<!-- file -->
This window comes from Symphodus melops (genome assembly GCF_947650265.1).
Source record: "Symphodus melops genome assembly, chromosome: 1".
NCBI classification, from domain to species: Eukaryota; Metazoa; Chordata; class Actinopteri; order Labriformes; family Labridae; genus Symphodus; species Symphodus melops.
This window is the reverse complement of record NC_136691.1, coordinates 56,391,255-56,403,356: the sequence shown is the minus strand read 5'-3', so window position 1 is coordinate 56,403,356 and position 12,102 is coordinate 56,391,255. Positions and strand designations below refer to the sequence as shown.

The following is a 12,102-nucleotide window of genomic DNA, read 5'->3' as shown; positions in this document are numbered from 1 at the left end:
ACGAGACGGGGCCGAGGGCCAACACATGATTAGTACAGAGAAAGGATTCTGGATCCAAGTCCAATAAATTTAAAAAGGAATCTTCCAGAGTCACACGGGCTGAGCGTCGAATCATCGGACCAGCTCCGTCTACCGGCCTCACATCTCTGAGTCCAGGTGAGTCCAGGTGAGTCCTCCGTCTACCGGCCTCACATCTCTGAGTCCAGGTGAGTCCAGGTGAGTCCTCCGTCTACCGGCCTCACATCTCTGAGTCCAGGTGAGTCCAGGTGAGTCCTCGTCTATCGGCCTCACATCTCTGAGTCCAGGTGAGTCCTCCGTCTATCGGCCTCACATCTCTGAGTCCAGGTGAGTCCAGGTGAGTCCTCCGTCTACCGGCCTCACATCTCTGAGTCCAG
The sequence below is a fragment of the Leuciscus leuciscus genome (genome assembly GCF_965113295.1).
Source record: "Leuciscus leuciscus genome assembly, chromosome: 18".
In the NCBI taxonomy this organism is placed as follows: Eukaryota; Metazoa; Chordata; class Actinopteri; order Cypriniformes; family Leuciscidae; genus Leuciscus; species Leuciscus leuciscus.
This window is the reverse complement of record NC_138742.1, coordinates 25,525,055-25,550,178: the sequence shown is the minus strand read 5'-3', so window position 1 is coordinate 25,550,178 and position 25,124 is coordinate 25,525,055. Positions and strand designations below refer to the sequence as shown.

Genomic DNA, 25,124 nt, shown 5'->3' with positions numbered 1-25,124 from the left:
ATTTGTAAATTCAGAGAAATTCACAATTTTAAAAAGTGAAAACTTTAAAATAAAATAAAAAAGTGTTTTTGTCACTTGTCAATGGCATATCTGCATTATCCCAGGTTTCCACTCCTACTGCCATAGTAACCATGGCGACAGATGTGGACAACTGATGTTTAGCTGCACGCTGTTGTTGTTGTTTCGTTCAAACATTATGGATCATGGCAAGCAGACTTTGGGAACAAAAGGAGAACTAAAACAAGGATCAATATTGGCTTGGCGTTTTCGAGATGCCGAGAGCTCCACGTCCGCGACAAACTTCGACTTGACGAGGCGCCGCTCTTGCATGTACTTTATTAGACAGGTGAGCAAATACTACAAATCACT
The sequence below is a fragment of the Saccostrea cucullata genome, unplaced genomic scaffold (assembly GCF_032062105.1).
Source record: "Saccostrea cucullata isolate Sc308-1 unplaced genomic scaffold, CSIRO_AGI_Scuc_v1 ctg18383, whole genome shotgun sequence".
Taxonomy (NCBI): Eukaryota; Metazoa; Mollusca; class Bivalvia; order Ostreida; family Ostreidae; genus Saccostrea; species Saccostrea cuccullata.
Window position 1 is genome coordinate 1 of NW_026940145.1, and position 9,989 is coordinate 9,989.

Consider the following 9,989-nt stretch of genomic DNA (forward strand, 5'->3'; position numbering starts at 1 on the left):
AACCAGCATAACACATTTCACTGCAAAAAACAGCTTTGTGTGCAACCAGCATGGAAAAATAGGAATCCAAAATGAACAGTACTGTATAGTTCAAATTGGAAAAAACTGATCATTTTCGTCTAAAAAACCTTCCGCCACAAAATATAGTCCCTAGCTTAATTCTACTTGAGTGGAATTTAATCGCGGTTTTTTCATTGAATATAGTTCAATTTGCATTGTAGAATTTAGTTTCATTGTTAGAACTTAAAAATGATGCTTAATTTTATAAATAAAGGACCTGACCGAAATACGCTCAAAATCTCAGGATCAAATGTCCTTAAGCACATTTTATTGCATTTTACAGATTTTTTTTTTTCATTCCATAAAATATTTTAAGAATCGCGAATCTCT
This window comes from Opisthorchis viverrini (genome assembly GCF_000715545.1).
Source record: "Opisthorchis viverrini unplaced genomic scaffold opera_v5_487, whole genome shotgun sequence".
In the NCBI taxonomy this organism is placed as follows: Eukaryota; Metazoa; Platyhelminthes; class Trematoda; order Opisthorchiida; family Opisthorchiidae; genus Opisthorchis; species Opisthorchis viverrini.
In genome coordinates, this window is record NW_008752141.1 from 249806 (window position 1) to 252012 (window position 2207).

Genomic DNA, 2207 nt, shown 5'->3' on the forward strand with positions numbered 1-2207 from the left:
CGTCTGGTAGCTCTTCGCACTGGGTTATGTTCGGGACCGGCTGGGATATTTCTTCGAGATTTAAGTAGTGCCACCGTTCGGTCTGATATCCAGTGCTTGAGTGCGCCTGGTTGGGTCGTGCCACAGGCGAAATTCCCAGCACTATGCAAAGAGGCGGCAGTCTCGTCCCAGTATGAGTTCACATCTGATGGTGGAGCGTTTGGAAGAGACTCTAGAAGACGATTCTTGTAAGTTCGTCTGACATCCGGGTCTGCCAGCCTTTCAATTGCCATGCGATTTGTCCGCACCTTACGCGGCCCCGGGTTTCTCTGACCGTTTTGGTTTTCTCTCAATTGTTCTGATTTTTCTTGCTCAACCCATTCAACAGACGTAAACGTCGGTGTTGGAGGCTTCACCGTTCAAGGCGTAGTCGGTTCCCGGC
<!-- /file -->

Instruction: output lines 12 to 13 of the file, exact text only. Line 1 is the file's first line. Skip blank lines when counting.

ATTTGTAAATTCAGAGAAATTCACAATTTTAAAAAGTGAAAACTTTAAAATAAAATAAAAAAGTGTTTTTGTCACTTGTCAATGGCATATCTGCATTATCCCAGGTTTCCACTCCTACTGCCATAGTAACCATGGCGACAGATGTGGACAACTGATGTTTAGCTGCACGCTGTTGTTGTTGTTTCGTTCAAACATTATGGATCATGGCAAGCAGACTTTGGGAACAAAAGGAGAACTAAAACAAGGATCAATATTGGCTTGGCGTTTTCGAGATGCCGAGAGCTCCACGTCCGCGACAAACTTCGACTTGACGAGGCGCCGCTCTTGCATGTACTTTATTAGACAGGTGAGCAAATACTACAAATCACT
The sequence below is a fragment of the Saccostrea cucullata genome, unplaced genomic scaffold (assembly GCF_032062105.1).